Not to mention that your post was far more informative than mine (as is almost invariably the case). :)
 

HyakuJon

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It's been a fascinating conversation. "Hyaku - so there!!" - I'll remember it for the future.

Well, I'm just playing at the moment, so went with hyakuweb.site (because the .site domain was free). It's not brilliant, but will do to get me started. I love the clever play on words using kanji, but perhaps that's just too clever (and I'm not Japanese). I never realised that the pronunciation of do was dou. Unfortunately, the English speaker would probably pronounce this more like doo. There's also the ō character...

But thank you everyone for the advice!
 

mdchachi

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Really? When speaking in English or Japanese? If the latter, I can only assume it's because you're in a bilingual environment among speakers who normally deal with Americans and incorporate American pronunciation into their speech, because I can confidently say that I always hear the name John/Jon pronounced as ジョン and literally never ジャン.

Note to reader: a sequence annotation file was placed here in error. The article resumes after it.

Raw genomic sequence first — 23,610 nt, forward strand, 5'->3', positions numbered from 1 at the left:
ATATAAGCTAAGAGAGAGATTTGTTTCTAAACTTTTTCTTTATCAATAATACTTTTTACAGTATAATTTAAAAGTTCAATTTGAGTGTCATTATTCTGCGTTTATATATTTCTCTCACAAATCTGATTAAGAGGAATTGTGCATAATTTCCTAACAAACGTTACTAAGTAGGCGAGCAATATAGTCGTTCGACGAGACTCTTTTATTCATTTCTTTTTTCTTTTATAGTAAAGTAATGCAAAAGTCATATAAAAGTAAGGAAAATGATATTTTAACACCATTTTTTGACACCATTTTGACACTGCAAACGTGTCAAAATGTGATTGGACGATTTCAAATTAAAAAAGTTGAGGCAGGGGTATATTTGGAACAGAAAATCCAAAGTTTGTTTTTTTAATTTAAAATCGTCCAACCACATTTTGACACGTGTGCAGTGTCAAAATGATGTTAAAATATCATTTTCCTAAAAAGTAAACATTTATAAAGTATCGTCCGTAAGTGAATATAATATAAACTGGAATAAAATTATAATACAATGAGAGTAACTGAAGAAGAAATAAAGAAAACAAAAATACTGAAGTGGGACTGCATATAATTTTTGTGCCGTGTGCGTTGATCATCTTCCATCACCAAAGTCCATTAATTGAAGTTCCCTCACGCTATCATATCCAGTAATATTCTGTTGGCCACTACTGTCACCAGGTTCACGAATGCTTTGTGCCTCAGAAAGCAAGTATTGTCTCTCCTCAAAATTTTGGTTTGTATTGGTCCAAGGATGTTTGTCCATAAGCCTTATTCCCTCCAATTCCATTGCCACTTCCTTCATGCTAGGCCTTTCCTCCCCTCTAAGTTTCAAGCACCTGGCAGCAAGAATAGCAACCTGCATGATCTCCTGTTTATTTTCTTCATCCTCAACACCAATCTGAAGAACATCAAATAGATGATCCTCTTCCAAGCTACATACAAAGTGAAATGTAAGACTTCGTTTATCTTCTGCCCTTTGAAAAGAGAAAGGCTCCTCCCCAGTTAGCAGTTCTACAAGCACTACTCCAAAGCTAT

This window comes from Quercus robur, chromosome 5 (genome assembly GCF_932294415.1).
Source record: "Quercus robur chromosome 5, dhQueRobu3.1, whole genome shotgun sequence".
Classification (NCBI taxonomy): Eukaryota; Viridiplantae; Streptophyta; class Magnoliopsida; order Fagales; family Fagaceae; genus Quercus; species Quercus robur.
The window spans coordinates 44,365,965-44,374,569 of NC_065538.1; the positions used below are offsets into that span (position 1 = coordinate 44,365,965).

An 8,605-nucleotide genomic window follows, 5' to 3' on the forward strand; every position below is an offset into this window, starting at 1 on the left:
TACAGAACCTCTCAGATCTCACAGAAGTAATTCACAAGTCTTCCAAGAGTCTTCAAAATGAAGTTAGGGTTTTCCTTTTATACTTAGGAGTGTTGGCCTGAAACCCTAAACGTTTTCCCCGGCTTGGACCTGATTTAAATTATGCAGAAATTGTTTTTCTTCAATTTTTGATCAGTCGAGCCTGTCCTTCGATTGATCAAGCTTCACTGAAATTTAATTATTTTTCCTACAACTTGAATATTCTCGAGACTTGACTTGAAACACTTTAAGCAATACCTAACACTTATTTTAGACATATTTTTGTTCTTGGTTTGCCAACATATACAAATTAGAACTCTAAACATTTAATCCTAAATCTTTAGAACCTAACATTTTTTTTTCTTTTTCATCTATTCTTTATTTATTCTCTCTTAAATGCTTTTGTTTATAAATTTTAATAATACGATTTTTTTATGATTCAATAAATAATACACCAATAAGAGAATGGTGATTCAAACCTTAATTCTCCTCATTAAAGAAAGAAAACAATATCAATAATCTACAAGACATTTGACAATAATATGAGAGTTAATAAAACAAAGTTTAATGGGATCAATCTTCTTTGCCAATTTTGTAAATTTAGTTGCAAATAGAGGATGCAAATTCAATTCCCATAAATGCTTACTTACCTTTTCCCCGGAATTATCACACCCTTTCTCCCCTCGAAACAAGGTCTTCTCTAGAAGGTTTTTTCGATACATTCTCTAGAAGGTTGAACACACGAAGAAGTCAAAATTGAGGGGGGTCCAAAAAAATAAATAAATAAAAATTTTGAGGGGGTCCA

No I meant in English. Don't you agree ジャン is closer to the correct pronunciation? Same as the audio here on these dictionary entries.
To be fair, it's probably not a reading you come across that often, especially if you're not living in Japan.
Yes that's my excuse. :) Ironically I use (written) Japanese far more since I left Japan than I ever did living there. Thank God for modern electronic crutches. What I typically do now is write my email in Japanese, put it into Google translate just to make sure I didn't do something dumb and it translates what I want to say back into English. That way I know even if my actual writing is poor at least the meaning will come across. And then when I receive emails, I use Google translate or wwwjdic to confirm the many words I sort of recognize but can't read. Needless to say I wasn't aware of any other readings of 百 although I must have studied it and probably had a flash card for it 30 years ago. :D

And to @HyakuJon please come back any time you need advice about incorporating Japanese words in your work. Or just to say hi.